It took just eight minutes of their May 2 meeting for the board of trustees of CUNY—a proud public institution that has provided opportunity and scholarly refuge to generations of New Yorkers—to thoroughly and abjectly humiliate themselves. A good portion of the blame lands at the feet of Jeffrey Wiesenfeld, the trustee who attempted to deny an honorary degree to esteemed playwright and Nation editorial board member Tony Kushner by grossly caricaturing his views on Israel and insulting him as a “Jewish anti-Semite.” But the entire board shares some responsibility. As Wiesenfeld used snippets of Kushner’s words and guilt by association to defame him, not one trustee objected or reminded the board of the principle of academic freedom or wondered what one’s views about Israel have to do with receiving an accolade from John Jay College. In the end, they expeditiously tabled discussion of Kushner’s award, presumably hoping the mess would just go away.

They were wrong. A righteous furor ensued, inspired by Kushner’s angry and anguished letter to the board in his defense. Just days later, the executive committee unanimously voted to reverse course, bestowing on Kushner an honor he may or may not now accept. Now Wiesenfeld is under pressure to resign. What lessons can be drawn from this debacle?

The most obvious is that Wiesenfeld picked on the wrong Jew. Kushner is a beloved figure, especially in New York, not only for his brilliant dramatic writing but for the humane empathetic approach he takes to all inquiries he undertakes, including the Israel-Palestine conflict. On that subject, Kushner has unequivocally said that the founding of Israel was based on the dispossession of Palestinians, which he has called the “unignorable reality” of ethnic cleansing. But Kushner has also consistently engaged the full human complexity of Israel’s and Palestine’s intertwined “vexed histories.” He is less a campaigner—although he does not eschew moral obligation—than he is a philosopher, a teacher.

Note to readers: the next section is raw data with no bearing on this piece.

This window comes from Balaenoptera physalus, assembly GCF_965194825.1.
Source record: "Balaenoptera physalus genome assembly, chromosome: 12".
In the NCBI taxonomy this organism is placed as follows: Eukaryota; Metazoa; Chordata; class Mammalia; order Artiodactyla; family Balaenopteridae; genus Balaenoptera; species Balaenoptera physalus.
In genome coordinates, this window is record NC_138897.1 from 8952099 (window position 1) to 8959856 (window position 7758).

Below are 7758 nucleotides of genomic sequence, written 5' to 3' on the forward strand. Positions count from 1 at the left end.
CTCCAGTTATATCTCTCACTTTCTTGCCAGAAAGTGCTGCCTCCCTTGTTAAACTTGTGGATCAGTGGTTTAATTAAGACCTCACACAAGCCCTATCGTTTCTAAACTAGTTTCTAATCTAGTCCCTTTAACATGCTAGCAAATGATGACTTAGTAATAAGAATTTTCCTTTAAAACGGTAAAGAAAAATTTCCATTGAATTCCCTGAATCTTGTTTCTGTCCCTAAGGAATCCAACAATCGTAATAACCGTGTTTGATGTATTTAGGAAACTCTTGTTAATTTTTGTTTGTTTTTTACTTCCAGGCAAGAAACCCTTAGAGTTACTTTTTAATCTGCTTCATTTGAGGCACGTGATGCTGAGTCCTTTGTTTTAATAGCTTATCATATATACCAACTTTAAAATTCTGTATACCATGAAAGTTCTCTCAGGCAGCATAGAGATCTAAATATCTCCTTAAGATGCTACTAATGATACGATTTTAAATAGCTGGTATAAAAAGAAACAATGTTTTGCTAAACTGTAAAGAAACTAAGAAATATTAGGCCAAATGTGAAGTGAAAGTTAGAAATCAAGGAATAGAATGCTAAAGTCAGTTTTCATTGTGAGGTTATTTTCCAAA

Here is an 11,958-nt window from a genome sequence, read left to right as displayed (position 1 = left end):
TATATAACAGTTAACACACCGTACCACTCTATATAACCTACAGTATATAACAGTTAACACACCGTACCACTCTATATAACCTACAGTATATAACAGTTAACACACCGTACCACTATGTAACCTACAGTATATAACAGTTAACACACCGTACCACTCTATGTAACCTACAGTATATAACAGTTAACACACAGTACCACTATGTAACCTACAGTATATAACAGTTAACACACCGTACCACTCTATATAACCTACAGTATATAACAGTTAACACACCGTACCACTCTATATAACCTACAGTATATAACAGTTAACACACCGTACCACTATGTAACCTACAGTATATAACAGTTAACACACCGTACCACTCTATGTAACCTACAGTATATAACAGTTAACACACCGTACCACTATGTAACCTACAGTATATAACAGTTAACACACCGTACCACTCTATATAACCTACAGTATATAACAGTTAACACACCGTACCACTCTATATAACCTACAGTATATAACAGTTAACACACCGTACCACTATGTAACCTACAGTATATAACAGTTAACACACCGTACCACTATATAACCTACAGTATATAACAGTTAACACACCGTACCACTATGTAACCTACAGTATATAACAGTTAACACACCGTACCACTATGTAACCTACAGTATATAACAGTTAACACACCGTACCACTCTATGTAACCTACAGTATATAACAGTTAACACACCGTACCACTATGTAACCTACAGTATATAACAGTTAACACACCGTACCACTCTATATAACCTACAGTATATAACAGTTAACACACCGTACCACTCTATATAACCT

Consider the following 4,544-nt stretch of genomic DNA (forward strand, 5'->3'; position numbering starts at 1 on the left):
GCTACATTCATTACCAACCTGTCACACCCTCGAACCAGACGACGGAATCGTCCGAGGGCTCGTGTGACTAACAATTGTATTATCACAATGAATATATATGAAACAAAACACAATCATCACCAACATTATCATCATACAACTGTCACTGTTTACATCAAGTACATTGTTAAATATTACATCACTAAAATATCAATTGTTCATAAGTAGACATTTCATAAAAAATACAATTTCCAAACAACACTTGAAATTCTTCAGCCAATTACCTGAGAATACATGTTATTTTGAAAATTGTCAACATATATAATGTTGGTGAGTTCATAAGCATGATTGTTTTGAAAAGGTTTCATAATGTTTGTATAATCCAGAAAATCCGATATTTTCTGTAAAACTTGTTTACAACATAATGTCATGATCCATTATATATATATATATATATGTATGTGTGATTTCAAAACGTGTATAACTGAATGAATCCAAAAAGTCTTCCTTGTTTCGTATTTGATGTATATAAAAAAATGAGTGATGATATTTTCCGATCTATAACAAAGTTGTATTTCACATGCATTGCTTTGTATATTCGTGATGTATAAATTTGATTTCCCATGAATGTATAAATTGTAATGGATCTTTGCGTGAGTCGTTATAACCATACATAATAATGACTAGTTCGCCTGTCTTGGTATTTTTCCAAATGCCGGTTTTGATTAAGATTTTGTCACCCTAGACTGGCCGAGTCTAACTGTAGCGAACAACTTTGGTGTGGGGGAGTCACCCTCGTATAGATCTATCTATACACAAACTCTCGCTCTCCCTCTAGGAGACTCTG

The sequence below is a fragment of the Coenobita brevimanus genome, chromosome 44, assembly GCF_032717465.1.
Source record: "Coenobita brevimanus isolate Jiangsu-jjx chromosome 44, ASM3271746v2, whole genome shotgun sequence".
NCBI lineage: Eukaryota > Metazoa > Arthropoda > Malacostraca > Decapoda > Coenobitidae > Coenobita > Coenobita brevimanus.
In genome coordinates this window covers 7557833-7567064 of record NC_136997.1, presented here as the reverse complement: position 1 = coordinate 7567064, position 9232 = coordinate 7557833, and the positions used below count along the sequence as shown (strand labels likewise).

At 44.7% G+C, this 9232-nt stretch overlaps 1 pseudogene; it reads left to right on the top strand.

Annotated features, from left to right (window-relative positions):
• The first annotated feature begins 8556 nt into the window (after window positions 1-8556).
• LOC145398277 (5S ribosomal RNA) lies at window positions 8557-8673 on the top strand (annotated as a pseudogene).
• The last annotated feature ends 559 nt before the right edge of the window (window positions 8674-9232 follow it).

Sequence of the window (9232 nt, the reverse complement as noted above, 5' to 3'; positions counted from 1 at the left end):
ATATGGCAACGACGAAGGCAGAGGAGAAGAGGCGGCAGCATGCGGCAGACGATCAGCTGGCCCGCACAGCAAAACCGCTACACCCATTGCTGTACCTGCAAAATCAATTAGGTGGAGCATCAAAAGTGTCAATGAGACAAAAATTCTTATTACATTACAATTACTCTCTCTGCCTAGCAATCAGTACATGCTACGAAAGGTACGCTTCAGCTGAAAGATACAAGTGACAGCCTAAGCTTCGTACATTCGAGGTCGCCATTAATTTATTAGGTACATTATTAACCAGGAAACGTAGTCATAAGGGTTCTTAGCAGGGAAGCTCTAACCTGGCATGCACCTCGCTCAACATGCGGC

Isn’t that exactly the kind of person CUNY ought to celebrate? In Wiesenfeld’s opinion, apparently not. So there’s a second lesson that goes beyond Kushner’s particular case. In the past Wiesenfeld has abused his position as trustee to assault academics for their views on Israel. His crusade is part of a larger attempt to blacklist intellectuals and activists who dissent from the narrowest of pro-Israel lines. The goal here is not the shaming of any particular perspective (Kushner, for example, does not support a boycott of Israel) but to narrow the bounds of acceptable public discourse—to silence opinion, to squelch thought. How shameful it is, then, that a university as honorable as CUNY colluded so thoughtlessly in such an endeavor.